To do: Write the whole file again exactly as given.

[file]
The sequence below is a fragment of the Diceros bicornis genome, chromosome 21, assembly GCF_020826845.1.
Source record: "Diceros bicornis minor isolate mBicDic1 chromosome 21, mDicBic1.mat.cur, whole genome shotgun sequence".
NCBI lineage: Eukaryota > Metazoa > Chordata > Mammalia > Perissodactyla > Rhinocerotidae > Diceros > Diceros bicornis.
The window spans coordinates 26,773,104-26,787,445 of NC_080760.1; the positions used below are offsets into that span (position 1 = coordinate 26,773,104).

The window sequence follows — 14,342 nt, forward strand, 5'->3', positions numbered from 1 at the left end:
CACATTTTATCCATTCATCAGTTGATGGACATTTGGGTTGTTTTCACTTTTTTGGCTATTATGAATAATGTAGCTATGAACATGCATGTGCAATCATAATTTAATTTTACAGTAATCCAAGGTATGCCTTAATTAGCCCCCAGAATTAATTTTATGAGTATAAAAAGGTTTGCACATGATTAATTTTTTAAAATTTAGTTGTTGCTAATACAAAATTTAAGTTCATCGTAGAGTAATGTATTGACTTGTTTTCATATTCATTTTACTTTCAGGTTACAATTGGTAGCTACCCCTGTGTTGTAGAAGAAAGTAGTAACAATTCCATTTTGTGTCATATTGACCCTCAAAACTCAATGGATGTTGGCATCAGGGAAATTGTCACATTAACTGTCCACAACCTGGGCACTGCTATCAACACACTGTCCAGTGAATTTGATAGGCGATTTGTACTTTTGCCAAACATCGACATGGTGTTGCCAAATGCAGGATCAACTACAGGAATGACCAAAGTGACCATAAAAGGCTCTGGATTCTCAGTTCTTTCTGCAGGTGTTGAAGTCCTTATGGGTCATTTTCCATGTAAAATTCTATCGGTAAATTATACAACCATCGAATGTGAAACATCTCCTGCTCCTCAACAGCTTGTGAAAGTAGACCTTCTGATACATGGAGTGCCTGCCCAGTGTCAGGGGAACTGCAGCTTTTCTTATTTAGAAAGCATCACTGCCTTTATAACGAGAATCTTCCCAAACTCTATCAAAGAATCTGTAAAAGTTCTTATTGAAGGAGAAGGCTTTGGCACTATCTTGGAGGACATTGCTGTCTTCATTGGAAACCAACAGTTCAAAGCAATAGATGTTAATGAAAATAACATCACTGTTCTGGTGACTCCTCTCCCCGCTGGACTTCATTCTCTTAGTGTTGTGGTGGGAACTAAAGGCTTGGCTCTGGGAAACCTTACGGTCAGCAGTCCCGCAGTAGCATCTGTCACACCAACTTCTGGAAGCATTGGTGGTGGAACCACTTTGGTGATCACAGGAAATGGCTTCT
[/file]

The sequence below is a fragment of the Diceros bicornis genome, chromosome 21, assembly GCF_020826845.1.
Source record: "Diceros bicornis minor isolate mBicDic1 chromosome 21, mDicBic1.mat.cur, whole genome shotgun sequence".
NCBI lineage: Eukaryota > Metazoa > Chordata > Mammalia > Perissodactyla > Rhinocerotidae > Diceros > Diceros bicornis.
The window spans coordinates 26,773,104-26,787,445 of NC_080760.1; the positions used below are offsets into that span (position 1 = coordinate 26,773,104).

The window sequence follows — 14,342 nt, forward strand, 5'->3', positions numbered from 1 at the left end:
CACATTTTATCCATTCATCAGTTGATGGACATTTGGGTTGTTTTCACTTTTTTGGCTATTATGAATAATGTAGCTATGAACATGCATGTGCAATCATAATTTAATTTTACAGTAATCCAAGGTATGCCTTAATTAGCCCCCAGAATTAATTTTATGAGTATAAAAAGGTTTGCACATGATTAATTTTTTAAAATTTAGTTGTTGCTAATACAAAATTTAAGTTCATCGTAGAGTAATGTATTGACTTGTTTTCATATTCATTTTACTTTCAGGTTACAATTGGTAGCTACCCCTGTGTTGTAGAAGAAAGTAGTAACAATTCCATTTTGTGTCATATTGACCCTCAAAACTCAATGGATGTTGGCATCAGGGAAATTGTCACATTAACTGTCCACAACCTGGGCACTGCTATCAACACACTGTCCAGTGAATTTGATAGGCGATTTGTACTTTTGCCAAACATCGACATGGTGTTGCCAAATGCAGGATCAACTACAGGAATGACCAAAGTGACCATAAAAGGCTCTGGATTCTCAGTTCTTTCTGCAGGTGTTGAAGTCCTTATGGGTCATTTTCCATGTAAAATTCTATCGGTAAATTATACAACCATCGAATGTGAAACATCTCCTGCTCCTCAACAGCTTGTGAAAGTAGACCTTCTGATACATGGAGTGCCTGCCCAGTGTCAGGGGAACTGCAGCTTTTCTTATTTAGAAAGCATCACTGCCTTTATAACGAGAATCTTCCCAAACTCTATCAAAGAATCTGTAAAAGTTCTTATTGAAGGAGAAGGCTTTGGCACTATCTTGGAGGACATTGCTGTCTTCATTGGAAACCAACAGTTCAAAGCAATAGATGTTAATGAAAATAACATCACTGTTCTGGTGACTCCTCTCCCCGCTGGACTTCATTCTCTTAGTGTTGTGGTGGGAACTAAAGGCTTGGCTCTGGGAAACCTTACGGTCAGCAGTCCCGCAGTAGCATCTGTCACACCAACTTCTGGAAGCATTGGTGGTGGAACCACTTTGGTGATCACAGGAAATGGCTTCT